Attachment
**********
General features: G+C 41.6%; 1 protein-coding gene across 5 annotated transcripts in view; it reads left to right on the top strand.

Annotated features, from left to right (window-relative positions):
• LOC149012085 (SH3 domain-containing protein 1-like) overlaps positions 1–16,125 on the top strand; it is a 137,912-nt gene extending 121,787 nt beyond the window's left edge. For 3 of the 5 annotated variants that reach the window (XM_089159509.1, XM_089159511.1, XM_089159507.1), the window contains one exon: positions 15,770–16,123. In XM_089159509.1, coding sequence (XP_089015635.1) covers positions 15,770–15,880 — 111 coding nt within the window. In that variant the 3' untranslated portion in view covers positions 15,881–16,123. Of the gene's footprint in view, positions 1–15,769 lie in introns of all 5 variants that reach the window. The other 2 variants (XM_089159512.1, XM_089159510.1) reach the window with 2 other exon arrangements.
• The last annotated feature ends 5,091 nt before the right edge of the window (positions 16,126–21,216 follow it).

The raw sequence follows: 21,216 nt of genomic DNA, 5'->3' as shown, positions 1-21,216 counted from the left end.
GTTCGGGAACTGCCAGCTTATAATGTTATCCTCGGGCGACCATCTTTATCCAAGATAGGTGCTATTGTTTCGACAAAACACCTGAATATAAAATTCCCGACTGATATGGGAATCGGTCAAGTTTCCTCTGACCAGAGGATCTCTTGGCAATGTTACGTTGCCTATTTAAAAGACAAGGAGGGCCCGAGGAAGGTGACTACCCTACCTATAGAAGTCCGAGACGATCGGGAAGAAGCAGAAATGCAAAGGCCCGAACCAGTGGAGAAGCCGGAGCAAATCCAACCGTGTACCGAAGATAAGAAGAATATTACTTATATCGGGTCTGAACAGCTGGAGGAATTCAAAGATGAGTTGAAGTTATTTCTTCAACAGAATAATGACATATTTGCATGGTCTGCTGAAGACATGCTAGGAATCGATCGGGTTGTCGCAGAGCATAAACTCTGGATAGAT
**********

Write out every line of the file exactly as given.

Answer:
General features: G+C 41.6%; 1 protein-coding gene across 5 annotated transcripts in view; it reads left to right on the top strand.

Annotated features, from left to right (window-relative positions):
• LOC149012085 (SH3 domain-containing protein 1-like) overlaps positions 1–16,125 on the top strand; it is a 137,912-nt gene extending 121,787 nt beyond the window's left edge. For 3 of the 5 annotated variants that reach the window (XM_089159509.1, XM_089159511.1, XM_089159507.1), the window contains one exon: positions 15,770–16,123. In XM_089159509.1, coding sequence (XP_089015635.1) covers positions 15,770–15,880 — 111 coding nt within the window. In that variant the 3' untranslated portion in view covers positions 15,881–16,123. Of the gene's footprint in view, positions 1–15,769 lie in introns of all 5 variants that reach the window. The other 2 variants (XM_089159512.1, XM_089159510.1) reach the window with 2 other exon arrangements.
• The last annotated feature ends 5,091 nt before the right edge of the window (positions 16,126–21,216 follow it).

The raw sequence follows: 21,216 nt of genomic DNA, 5'->3' as shown, positions 1-21,216 counted from the left end.
GTTCGGGAACTGCCAGCTTATAATGTTATCCTCGGGCGACCATCTTTATCCAAGATAGGTGCTATTGTTTCGACAAAACACCTGAATATAAAATTCCCGACTGATATGGGAATCGGTCAAGTTTCCTCTGACCAGAGGATCTCTTGGCAATGTTACGTTGCCTATTTAAAAGACAAGGAGGGCCCGAGGAAGGTGACTACCCTACCTATAGAAGTCCGAGACGATCGGGAAGAAGCAGAAATGCAAAGGCCCGAACCAGTGGAGAAGCCGGAGCAAATCCAACCGTGTACCGAAGATAAGAAGAATATTACTTATATCGGGTCTGAACAGCTGGAGGAATTCAAAGATGAGTTGAAGTTATTTCTTCAACAGAATAATGACATATTTGCATGGTCTGCTGAAGACATGCTAGGAATCGATCGGGTTGTCGCAGAGCATAAACTCTGGATAGAT